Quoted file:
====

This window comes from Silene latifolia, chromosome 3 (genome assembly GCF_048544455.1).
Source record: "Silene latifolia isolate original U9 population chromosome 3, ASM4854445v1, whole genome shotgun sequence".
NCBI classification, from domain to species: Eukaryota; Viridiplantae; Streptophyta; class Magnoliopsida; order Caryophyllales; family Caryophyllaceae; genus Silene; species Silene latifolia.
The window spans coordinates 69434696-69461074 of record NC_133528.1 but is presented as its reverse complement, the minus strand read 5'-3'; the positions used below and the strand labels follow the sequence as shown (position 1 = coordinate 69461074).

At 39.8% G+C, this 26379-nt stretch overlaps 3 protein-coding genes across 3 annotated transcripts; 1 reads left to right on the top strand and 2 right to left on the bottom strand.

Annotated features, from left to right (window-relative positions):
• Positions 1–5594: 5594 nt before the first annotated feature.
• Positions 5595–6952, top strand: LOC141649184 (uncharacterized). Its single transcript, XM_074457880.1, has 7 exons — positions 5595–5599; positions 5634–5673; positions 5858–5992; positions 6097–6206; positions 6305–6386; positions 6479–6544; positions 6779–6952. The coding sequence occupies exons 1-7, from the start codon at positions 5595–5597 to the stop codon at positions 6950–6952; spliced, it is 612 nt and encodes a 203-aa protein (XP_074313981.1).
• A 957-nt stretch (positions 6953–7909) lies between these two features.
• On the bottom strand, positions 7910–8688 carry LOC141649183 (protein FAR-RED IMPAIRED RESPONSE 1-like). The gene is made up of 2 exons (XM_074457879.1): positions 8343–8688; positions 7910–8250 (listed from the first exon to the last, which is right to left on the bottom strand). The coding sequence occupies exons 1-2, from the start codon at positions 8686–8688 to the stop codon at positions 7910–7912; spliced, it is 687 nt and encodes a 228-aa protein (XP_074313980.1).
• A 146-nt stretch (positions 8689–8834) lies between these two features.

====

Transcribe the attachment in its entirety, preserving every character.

This window comes from Silene latifolia, chromosome 3 (genome assembly GCF_048544455.1).
Source record: "Silene latifolia isolate original U9 population chromosome 3, ASM4854445v1, whole genome shotgun sequence".
NCBI classification, from domain to species: Eukaryota; Viridiplantae; Streptophyta; class Magnoliopsida; order Caryophyllales; family Caryophyllaceae; genus Silene; species Silene latifolia.
The window spans coordinates 69434696-69461074 of record NC_133528.1 but is presented as its reverse complement, the minus strand read 5'-3'; the positions used below and the strand labels follow the sequence as shown (position 1 = coordinate 69461074).

At 39.8% G+C, this 26379-nt stretch overlaps 3 protein-coding genes across 3 annotated transcripts; 1 reads left to right on the top strand and 2 right to left on the bottom strand.

Annotated features, from left to right (window-relative positions):
• Positions 1–5594: 5594 nt before the first annotated feature.
• Positions 5595–6952, top strand: LOC141649184 (uncharacterized). Its single transcript, XM_074457880.1, has 7 exons — positions 5595–5599; positions 5634–5673; positions 5858–5992; positions 6097–6206; positions 6305–6386; positions 6479–6544; positions 6779–6952. The coding sequence occupies exons 1-7, from the start codon at positions 5595–5597 to the stop codon at positions 6950–6952; spliced, it is 612 nt and encodes a 203-aa protein (XP_074313981.1).
• A 957-nt stretch (positions 6953–7909) lies between these two features.
• On the bottom strand, positions 7910–8688 carry LOC141649183 (protein FAR-RED IMPAIRED RESPONSE 1-like). The gene is made up of 2 exons (XM_074457879.1): positions 8343–8688; positions 7910–8250 (listed from the first exon to the last, which is right to left on the bottom strand). The coding sequence occupies exons 1-2, from the start codon at positions 8686–8688 to the stop codon at positions 7910–7912; spliced, it is 687 nt and encodes a 228-aa protein (XP_074313980.1).
• A 146-nt stretch (positions 8689–8834) lies between these two features.